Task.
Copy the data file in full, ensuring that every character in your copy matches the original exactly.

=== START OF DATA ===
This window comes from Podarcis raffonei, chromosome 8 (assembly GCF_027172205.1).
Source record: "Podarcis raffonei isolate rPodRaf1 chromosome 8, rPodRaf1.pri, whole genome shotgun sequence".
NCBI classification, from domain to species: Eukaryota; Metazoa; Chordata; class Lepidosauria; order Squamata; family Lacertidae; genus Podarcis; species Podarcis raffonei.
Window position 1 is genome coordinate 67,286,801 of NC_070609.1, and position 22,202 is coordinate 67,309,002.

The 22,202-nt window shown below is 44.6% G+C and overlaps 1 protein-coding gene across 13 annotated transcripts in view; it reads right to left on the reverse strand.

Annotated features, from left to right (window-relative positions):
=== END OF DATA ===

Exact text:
This window comes from Podarcis raffonei, chromosome 8 (assembly GCF_027172205.1).
Source record: "Podarcis raffonei isolate rPodRaf1 chromosome 8, rPodRaf1.pri, whole genome shotgun sequence".
NCBI classification, from domain to species: Eukaryota; Metazoa; Chordata; class Lepidosauria; order Squamata; family Lacertidae; genus Podarcis; species Podarcis raffonei.
Window position 1 is genome coordinate 67,286,801 of NC_070609.1, and position 22,202 is coordinate 67,309,002.

The 22,202-nt window shown below is 44.6% G+C and overlaps 1 protein-coding gene across 13 annotated transcripts in view; it reads right to left on the reverse strand.

Annotated features, from left to right (window-relative positions):